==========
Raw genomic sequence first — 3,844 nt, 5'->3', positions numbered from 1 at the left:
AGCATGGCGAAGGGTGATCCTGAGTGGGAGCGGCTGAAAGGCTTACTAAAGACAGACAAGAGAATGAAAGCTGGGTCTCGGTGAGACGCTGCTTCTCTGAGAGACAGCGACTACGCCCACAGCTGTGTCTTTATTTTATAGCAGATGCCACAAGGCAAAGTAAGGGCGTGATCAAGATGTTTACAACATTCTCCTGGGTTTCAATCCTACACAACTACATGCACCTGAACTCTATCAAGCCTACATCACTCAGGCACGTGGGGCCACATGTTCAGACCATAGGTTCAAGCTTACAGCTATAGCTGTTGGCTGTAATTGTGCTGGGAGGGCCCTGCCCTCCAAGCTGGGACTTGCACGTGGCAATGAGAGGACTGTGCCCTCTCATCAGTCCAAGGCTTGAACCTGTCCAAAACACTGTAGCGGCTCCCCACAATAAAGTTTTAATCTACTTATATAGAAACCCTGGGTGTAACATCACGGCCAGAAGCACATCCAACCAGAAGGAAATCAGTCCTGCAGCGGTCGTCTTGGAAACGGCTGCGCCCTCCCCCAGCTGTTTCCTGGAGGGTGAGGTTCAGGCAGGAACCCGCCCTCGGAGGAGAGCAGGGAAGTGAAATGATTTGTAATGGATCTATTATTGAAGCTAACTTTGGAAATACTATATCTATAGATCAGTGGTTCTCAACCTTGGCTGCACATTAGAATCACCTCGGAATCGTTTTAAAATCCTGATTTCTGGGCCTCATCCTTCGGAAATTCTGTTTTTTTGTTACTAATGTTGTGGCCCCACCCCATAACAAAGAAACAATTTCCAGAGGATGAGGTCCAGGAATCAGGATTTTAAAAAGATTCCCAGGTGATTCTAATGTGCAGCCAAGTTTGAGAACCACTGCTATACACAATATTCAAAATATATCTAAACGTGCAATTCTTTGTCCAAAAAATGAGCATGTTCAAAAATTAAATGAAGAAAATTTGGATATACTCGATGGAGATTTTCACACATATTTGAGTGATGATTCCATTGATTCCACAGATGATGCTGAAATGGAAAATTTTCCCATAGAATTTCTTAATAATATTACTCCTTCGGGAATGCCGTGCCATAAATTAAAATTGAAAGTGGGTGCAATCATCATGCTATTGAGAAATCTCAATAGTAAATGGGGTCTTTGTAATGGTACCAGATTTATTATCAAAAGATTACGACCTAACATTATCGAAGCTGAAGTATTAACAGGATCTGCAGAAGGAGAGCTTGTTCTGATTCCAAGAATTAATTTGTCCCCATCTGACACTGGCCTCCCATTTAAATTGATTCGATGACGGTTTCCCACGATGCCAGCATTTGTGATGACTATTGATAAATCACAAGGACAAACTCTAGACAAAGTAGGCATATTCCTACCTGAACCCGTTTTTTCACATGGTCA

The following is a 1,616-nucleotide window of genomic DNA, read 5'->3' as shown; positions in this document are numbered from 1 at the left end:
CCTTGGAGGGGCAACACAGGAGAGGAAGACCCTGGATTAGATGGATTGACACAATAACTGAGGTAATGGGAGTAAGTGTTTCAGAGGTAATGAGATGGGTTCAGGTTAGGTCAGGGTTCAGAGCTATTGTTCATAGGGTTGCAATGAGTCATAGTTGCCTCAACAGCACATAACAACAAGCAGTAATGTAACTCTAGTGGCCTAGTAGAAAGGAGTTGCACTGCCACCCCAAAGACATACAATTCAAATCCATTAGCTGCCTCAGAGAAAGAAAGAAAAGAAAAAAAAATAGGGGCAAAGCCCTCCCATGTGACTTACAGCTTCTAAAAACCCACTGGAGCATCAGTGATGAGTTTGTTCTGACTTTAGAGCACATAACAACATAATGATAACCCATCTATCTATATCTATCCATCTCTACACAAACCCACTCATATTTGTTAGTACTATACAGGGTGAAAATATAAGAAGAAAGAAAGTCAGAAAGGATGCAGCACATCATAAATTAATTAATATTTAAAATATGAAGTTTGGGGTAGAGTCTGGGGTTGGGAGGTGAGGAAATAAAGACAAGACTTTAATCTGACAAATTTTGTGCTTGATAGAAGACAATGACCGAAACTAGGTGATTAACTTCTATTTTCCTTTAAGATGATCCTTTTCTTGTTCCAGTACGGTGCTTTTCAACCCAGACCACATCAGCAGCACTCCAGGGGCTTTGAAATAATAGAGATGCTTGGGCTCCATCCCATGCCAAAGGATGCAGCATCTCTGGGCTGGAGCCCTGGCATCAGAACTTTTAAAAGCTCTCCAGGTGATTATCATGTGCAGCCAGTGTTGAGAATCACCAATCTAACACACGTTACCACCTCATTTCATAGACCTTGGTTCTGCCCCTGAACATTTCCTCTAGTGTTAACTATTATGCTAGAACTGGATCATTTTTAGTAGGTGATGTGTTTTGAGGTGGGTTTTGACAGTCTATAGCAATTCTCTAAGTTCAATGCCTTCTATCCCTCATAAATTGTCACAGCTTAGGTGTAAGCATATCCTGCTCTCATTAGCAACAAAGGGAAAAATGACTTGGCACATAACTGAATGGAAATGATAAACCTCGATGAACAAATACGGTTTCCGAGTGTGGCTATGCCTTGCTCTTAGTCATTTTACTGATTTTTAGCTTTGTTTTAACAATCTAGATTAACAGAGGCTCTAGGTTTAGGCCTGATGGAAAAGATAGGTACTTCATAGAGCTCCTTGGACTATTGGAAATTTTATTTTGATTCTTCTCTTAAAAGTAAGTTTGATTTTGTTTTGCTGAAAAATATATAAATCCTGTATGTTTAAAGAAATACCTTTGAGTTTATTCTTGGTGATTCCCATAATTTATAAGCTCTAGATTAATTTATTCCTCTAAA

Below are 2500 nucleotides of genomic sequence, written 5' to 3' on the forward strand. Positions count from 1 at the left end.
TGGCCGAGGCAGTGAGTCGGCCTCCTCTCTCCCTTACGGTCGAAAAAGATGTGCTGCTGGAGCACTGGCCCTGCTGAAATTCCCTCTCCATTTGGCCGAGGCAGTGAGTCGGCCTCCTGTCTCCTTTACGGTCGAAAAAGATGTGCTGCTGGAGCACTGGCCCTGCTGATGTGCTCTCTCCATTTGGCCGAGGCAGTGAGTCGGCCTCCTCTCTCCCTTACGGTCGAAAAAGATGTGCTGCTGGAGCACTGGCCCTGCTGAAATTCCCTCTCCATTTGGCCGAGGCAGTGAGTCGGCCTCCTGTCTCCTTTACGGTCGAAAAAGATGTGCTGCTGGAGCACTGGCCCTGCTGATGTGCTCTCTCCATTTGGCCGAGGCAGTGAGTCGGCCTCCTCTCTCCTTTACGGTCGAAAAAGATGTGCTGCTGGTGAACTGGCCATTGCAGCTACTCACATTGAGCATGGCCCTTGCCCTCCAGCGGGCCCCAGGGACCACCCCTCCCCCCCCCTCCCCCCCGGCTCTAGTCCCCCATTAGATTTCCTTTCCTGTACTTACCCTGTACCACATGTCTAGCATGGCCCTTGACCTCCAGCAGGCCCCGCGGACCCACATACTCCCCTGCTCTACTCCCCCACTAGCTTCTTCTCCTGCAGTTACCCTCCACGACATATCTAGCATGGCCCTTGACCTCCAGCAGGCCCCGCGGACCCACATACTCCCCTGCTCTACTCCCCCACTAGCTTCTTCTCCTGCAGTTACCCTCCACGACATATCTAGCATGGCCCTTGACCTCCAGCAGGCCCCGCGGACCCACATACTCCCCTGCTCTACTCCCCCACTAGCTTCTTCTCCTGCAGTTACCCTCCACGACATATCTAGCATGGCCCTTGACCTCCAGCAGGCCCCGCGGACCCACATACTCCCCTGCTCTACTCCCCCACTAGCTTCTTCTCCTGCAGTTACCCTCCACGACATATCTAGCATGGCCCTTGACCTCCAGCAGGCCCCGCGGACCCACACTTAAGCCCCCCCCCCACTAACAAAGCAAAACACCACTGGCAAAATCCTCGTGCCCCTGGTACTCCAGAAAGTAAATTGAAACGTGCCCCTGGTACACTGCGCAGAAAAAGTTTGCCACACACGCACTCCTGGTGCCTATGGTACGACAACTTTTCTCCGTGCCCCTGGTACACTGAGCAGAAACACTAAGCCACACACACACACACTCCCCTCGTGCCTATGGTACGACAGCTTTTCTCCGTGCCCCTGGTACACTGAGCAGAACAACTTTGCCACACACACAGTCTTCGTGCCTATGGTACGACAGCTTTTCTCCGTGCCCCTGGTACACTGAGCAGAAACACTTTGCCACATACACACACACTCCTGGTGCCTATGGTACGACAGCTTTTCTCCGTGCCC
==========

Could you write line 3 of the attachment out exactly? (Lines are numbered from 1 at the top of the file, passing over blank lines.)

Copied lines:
The following is a 1,616-nucleotide window of genomic DNA, read 5'->3' as shown; positions in this document are numbered from 1 at the left end: